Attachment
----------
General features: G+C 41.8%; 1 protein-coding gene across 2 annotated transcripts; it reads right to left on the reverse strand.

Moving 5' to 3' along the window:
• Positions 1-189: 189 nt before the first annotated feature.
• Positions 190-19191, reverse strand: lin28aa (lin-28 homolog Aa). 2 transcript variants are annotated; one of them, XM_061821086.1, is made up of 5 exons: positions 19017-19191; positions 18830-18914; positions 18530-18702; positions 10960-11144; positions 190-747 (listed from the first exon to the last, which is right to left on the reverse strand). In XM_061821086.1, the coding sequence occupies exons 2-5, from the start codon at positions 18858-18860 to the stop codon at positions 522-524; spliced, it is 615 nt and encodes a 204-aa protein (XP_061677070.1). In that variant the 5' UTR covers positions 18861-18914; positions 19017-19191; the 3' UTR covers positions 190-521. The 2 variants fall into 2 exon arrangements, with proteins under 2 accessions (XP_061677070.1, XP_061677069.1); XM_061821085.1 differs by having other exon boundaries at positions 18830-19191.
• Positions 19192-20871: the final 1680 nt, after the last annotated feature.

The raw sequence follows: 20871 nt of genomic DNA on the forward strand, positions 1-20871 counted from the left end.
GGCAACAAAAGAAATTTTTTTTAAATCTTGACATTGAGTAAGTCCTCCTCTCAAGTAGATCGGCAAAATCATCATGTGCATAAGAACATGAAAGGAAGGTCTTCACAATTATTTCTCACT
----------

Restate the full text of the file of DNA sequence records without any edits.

General features: G+C 41.8%; 1 protein-coding gene across 2 annotated transcripts; it reads right to left on the reverse strand.

Moving 5' to 3' along the window:
• Positions 1-189: 189 nt before the first annotated feature.
• Positions 190-19191, reverse strand: lin28aa (lin-28 homolog Aa). 2 transcript variants are annotated; one of them, XM_061821086.1, is made up of 5 exons: positions 19017-19191; positions 18830-18914; positions 18530-18702; positions 10960-11144; positions 190-747 (listed from the first exon to the last, which is right to left on the reverse strand). In XM_061821086.1, the coding sequence occupies exons 2-5, from the start codon at positions 18858-18860 to the stop codon at positions 522-524; spliced, it is 615 nt and encodes a 204-aa protein (XP_061677070.1). In that variant the 5' UTR covers positions 18861-18914; positions 19017-19191; the 3' UTR covers positions 190-521. The 2 variants fall into 2 exon arrangements, with proteins under 2 accessions (XP_061677070.1, XP_061677069.1); XM_061821085.1 differs by having other exon boundaries at positions 18830-19191.
• Positions 19192-20871: the final 1680 nt, after the last annotated feature.

The raw sequence follows: 20871 nt of genomic DNA on the forward strand, positions 1-20871 counted from the left end.
GGCAACAAAAGAAATTTTTTTTAAATCTTGACATTGAGTAAGTCCTCCTCTCAAGTAGATCGGCAAAATCATCATGTGCATAAGAACATGAAAGGAAGGTCTTCACAATTATTTCTCACT